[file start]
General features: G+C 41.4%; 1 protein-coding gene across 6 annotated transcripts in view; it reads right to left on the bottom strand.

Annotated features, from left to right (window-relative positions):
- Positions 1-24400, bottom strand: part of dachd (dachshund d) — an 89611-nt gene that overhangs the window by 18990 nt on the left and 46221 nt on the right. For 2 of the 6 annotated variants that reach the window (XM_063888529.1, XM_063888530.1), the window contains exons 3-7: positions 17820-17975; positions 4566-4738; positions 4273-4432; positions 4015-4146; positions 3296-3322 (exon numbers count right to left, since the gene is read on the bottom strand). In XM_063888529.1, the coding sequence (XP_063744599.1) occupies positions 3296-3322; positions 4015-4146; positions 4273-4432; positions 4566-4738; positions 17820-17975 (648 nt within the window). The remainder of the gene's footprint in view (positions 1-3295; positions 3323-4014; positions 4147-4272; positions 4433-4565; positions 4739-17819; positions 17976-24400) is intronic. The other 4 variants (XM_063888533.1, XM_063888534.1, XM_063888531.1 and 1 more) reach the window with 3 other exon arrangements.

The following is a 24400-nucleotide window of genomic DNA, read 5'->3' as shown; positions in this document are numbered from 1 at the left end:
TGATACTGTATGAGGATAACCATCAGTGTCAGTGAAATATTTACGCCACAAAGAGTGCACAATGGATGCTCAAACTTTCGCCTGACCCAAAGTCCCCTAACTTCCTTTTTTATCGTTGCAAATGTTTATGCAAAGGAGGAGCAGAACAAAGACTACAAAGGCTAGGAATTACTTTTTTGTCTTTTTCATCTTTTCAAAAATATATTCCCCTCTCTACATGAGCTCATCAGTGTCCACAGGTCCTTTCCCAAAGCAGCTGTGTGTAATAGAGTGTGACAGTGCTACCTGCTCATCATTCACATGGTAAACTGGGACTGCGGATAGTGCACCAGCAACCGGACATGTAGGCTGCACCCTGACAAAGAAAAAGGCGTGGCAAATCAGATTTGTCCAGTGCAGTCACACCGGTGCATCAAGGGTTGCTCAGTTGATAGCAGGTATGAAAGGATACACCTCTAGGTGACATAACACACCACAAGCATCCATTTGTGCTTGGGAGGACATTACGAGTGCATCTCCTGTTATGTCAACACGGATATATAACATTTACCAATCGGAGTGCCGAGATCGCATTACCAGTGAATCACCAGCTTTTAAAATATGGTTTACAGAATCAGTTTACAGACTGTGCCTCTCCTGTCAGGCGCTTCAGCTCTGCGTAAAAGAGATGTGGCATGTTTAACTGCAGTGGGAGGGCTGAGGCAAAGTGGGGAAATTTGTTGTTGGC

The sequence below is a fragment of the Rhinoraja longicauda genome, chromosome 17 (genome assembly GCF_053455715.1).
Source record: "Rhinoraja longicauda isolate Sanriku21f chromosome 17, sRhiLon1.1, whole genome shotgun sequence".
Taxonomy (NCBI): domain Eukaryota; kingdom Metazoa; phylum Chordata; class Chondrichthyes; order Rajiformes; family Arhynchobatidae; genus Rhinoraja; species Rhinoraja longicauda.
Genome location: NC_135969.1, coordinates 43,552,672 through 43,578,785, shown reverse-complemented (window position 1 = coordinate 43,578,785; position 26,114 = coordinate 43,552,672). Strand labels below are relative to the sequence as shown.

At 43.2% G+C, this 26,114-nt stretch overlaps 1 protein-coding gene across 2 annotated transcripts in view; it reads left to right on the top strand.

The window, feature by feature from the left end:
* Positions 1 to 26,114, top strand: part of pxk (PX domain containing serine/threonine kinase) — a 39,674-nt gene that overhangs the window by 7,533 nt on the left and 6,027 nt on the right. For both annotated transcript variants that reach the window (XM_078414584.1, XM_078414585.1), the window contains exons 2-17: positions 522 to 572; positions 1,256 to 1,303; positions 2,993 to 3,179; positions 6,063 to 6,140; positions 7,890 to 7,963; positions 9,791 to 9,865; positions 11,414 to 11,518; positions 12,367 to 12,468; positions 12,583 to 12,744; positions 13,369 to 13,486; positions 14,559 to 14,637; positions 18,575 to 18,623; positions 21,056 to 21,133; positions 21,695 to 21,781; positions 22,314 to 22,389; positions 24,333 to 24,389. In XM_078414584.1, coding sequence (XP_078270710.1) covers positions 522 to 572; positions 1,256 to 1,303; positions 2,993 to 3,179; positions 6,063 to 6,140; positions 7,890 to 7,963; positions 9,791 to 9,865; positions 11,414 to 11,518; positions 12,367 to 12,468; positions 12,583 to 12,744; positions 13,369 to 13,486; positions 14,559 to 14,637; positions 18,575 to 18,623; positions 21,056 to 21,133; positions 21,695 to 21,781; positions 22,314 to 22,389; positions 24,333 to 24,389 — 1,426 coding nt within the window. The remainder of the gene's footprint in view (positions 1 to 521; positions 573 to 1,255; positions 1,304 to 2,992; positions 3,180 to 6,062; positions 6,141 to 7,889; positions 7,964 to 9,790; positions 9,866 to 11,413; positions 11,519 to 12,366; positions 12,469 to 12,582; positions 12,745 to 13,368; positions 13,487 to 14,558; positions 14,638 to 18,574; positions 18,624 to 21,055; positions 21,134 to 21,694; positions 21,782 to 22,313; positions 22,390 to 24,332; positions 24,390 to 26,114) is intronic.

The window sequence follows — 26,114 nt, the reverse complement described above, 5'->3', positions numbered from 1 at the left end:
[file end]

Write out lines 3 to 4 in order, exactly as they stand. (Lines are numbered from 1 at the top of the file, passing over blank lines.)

- Positions 1-24400, bottom strand: part of dachd (dachshund d) — an 89611-nt gene that overhangs the window by 18990 nt on the left and 46221 nt on the right. For 2 of the 6 annotated variants that reach the window (XM_063888529.1, XM_063888530.1), the window contains exons 3-7: positions 17820-17975; positions 4566-4738; positions 4273-4432; positions 4015-4146; positions 3296-3322 (exon numbers count right to left, since the gene is read on the bottom strand). In XM_063888529.1, the coding sequence (XP_063744599.1) occupies positions 3296-3322; positions 4015-4146; positions 4273-4432; positions 4566-4738; positions 17820-17975 (648 nt within the window). The remainder of the gene's footprint in view (positions 1-3295; positions 3323-4014; positions 4147-4272; positions 4433-4565; positions 4739-17819; positions 17976-24400) is intronic. The other 4 variants (XM_063888533.1, XM_063888534.1, XM_063888531.1 and 1 more) reach the window with 3 other exon arrangements.

The following is a 24400-nucleotide window of genomic DNA, read 5'->3' as shown; positions in this document are numbered from 1 at the left end: